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Turbo plane vs Holey Galahad?

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Forum topic by ShawnSpencer posted 12-10-2015 11:05 PM 1156 views 0 times favorited 5 replies Add to Favorites Watch
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ShawnSpencer

81 posts in 1004 days


12-10-2015 11:05 PM

Topic tags/keywords: question carving shaping

I’m looking for a disc to do seat scooping and some general blending. I have no experience power carving. I’m looking for some opinions on each on and some pros and cons. The turbo plane looks awesome but, seems a lil aggressive for blending. I am also open to other product suggestions.

-- I know you know...


5 replies so far

View Hammerthumb's profile

Hammerthumb

2532 posts in 1437 days


#1 posted 12-11-2015 04:44 PM

I believe Monte Pittman has experience with a few different types. PM him and ask.

-- Paul, Las Vegas

View SASmith               's profile

SASmith

1850 posts in 2449 days


#2 posted 12-11-2015 06:21 PM

I use the dish wheel from here.
I also use flap wheels in 40 and 80 grit on the grinder before I switch to the dual mode bosch sander. I have a few different interface pads for the bosch. The softest pad for the ROS helps to ease all the transitions.

-- Scott Smith, Southern Illinois

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ShawnSpencer

81 posts in 1004 days


#3 posted 12-11-2015 06:38 PM

I def need to pick up a soft pad for my sander and some flap wheels. I’m starting to lean towards the Galahad or Kutzall. I can almost get a round and a flat for the price of one turbo plane. That turbo plane just looks so dang cool.

-- I know you know...

View nashley's profile

nashley

46 posts in 740 days


#4 posted 12-11-2015 06:48 PM

I used this carbide wheel from harbor freight to scoop the seats for 8 dining chairs that I just recently finished. It does an excellent job of removing material and doesn’t clog at all. And, after finishing all 8 seats, I didn’t notice any wear on the carbide at all. I started smoothing with the harbor freight grinder flap wheels but didn’t like the results. I got burn marks and the material was removed too quickly to be able to do fine smoothing work. I switched to using a flexible rubber disc (also from harbor freight) and slapped on some adhesive backed sandpaper. I chucked it up in my corded drill and went to town. It worked really well.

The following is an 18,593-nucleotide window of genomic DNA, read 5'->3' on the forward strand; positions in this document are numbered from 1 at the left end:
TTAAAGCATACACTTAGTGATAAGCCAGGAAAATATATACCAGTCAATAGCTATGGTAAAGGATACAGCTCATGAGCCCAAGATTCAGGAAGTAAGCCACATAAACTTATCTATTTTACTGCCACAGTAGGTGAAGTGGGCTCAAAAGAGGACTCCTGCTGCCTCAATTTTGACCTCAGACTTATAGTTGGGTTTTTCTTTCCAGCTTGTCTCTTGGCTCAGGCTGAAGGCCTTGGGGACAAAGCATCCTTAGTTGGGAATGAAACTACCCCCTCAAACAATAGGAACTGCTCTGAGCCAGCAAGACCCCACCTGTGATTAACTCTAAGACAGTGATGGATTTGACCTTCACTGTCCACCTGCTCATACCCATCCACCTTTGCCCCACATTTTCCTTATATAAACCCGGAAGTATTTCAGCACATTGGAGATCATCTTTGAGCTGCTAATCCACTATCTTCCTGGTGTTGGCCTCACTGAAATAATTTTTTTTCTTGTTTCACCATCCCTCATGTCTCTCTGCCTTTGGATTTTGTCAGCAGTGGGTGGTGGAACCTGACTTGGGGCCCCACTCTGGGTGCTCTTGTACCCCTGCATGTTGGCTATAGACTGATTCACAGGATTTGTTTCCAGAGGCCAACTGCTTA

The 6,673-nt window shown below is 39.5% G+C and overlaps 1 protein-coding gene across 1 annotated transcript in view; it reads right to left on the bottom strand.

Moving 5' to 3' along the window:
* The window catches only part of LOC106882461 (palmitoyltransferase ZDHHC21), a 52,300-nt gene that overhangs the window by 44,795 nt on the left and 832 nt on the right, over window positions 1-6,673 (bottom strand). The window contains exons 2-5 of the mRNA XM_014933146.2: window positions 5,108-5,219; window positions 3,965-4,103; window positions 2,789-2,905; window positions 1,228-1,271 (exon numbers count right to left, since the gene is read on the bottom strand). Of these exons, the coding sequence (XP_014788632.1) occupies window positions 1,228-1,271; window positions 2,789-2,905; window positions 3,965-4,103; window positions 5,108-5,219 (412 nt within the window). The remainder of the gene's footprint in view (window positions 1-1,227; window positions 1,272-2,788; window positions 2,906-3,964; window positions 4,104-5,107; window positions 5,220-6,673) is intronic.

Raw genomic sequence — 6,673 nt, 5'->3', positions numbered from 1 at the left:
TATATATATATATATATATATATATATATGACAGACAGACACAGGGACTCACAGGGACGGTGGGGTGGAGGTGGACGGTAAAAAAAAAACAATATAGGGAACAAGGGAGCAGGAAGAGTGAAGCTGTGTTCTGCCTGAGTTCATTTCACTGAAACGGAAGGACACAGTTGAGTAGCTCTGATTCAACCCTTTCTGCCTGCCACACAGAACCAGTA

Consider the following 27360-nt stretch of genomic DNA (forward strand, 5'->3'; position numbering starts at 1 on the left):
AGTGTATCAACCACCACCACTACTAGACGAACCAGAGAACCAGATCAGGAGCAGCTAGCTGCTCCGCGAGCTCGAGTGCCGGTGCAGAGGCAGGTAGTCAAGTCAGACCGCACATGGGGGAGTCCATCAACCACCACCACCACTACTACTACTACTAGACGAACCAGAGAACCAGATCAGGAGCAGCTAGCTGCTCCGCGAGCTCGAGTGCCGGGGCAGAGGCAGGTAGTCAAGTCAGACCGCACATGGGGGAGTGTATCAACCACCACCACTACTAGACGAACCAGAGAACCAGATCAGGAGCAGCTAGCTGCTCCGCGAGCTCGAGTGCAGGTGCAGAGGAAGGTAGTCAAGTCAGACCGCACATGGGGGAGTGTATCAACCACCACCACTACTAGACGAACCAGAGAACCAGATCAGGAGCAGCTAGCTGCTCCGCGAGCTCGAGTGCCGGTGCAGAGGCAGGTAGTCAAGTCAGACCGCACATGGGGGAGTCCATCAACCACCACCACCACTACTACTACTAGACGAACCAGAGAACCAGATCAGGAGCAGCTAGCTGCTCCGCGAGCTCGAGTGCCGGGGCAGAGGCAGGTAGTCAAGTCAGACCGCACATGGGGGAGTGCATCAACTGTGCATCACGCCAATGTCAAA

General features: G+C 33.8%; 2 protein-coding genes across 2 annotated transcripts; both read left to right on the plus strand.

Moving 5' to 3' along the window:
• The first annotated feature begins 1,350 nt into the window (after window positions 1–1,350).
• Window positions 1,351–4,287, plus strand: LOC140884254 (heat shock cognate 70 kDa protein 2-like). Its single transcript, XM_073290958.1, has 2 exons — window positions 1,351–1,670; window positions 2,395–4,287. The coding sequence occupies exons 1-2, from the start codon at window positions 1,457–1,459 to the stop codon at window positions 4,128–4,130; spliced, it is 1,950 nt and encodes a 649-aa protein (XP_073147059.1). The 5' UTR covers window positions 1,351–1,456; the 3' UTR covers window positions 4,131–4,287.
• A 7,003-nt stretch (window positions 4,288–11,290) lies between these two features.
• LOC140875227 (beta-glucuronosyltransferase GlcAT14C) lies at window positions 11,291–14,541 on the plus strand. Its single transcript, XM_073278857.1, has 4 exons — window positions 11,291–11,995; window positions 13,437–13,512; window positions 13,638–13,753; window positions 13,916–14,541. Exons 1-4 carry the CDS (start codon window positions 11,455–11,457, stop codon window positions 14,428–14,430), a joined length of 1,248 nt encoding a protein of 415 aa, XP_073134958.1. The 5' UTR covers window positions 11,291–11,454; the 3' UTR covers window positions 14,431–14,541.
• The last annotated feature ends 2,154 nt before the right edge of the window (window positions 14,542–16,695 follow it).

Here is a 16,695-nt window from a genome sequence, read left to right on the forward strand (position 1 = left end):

They’re both very inexpensive, too.

Carbide Wheel: http://www.harborfreight.com/4-1-2-half-inch-carbide-cup-wheel-66613.html
Flexible Rubber Disc: http://www.harborfreight.com/power-tools/sanding-accessories/4-in-disc-holder-with-14-in-shank-69798.html

Regards,

Here are my results, just for reference…

-- Nathan

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NicHartman

53 posts in 609 days


#5 posted 12-11-2015 07:56 PM

I recently bought the King Arthur Tools Lancelot, which is as simple as they come, and cheaper than both of those two options by quite a bit. I immediately took it out for practice on a big block of slightly spalted elm (maybe, that’s just my father’s guess) and freehanded a sort of seat like shape (that’s why I bought it) and it seemed to remove material at a fine enough pace, It wasn’t particularly slow, and the finish is decent once you figure out your optimum angles, pressure, speeds and such. I had mine figured out within 20 minutes, and it doesn’t pull too much with gentle use. Just another option too look at if you’re not all set on the carbide. I think any of them will serve your purpose, it’s more a matter of how deep your pockets are and how much you’ll actually use them. One quick warning, keep your wits about you no matter which offering you take, as these things are some of the more questionably safe tools I’ve seen. I didn’t have any problems, but I was very cautious from the start, I read enough horror stories.

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